The Family that prays together, stays together.
There are many ways to pray. It’s not the form that is important, but the fact that we are spending time in communication with God.
The only way to learn to pray is to do it. A great place to learn to pray is in a family environment. There are many opportunities for family prayer:
Making Family Prayer a Priority
The frantic pace of family life can often mean that prayer gets lost in the shuffle. Here are five simple and practical suggestions to encourage family pray more:
- When you rise from bed, get down on your knees
Try this method for morning prayer: Put your bedroom slippers or shoes under your bed at the end of the day. Each morning, while on your knees retrieving your footwear, say a quick prayer offering the whole day to God.
- Communicate with God whenever you climb into the car
Many families spend a whole lot of their time in the family vehicle. As you buckle up, say a quick prayer that you will be aware of God’s presence wherever you are going and whatever you are doing.
- Place a prayer jar in the kitchen
Keep a jar in the kitchen in which each family member, each day, places a note listing a “special intention” that others in the family can pray for. Before each family member goes to bed, he or she pulls a note from the jar and prays for that need.
- Say Thank You before you eat (GRACE)
Before each meal, take a few moments to thank God who provides all that you need and blesses you with the lives of those around the table. Try mixing up ‘set’ prayers with spontaneous prayers, silent prayers and sung prayers.
- Pray when people or events upset you (PRAYERS)
If you want a reliable way to pray more each day, make a habit of saying a short prayer whenever someone irritates you. A quick “Help me, God” is sufficient. You’ll never run out of opportunities!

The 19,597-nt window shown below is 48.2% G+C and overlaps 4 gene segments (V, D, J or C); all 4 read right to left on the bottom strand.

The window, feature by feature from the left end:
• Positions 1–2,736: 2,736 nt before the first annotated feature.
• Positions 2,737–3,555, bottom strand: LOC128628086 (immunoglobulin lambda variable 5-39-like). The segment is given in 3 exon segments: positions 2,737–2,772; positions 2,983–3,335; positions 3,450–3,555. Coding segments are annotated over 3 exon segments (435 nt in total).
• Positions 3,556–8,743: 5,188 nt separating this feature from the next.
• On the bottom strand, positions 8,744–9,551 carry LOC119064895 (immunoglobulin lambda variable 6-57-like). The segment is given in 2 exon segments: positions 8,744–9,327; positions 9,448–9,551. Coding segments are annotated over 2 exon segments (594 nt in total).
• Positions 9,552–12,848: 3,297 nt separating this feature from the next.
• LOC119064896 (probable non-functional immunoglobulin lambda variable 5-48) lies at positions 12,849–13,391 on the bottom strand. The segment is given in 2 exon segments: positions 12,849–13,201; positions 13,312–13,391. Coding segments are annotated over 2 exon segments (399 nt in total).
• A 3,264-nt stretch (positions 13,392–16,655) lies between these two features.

- The Rosary is a beautiful prayer option – said best with the family and wonderful on your own. (THE ROSARY)
To help everyone stay focused during prayer, have one person place their hand in the middle of the table, then have everyone else in the family place one hand on top to create a “stack” of hands.
- The person whose hand is at the base of the stack goes first, praying a single sentence prayer as they pull out their hand out and place it on top of the “hand stack.”
- Then the next person, whose hand is now on the bottom, prays as they pull their hand out and place it on top of the stack.
- When you sense it is time to stop, the person whose hand is on the bottom raises up the pile of hands. That’s the signal for everyone to say “Amen!”
- Finish with everyone sharing a high five the people next to them.
Research other interesting and fun ways to bring prayer into the family. The hand-stack idea comes from Focus on the Family.
The Our Father is one of the prayers. Christians throughout the world pray it daily. Watch, listen and learn about the Our Father.
Dinner Time Conversations
Dinner time provides a great opportunity for families to talk about life; what has happened, what is going to happen and how their faith is growing. The Archdiocese of Denver has put together a month’s worth of faith conversation starters.
If the thought of doing something like this everyday is too daunting, introduce it in small steps. Perhaps once a week over fish and chips or another family favourite meal.
Praying at Home
Currently we are unable to gather for Mass in Church buildings, but we can gather in our bubbles and pray.
Pray for our own needs, the needs of the world. To petition (to ask), to praise and to give thanks. This might be through traditional prayers such as novenas or the rosary but we are only limited by imaginations. When we are deliberate about placing ourselves in the presence of God, about listening, responding and acting we are praying.
Praying with Children is not just about ‘saying prayers’ rote learning and reciting formulas. The prayers of the tradition are very, very important but they are not the only way to pray. This website looks at a range of ways we might pray including.
Praying with Art
Praying using the Body
Praying through conversation….
From the Jesuit site Loyola Press a reminder about the use of Imagination in Prayer. Children naturally engage their imagination.Imagination is a key part of how they learn about the world around them and discover their place in that world. Imagination is a gift that canhelp everyone – including children to pray.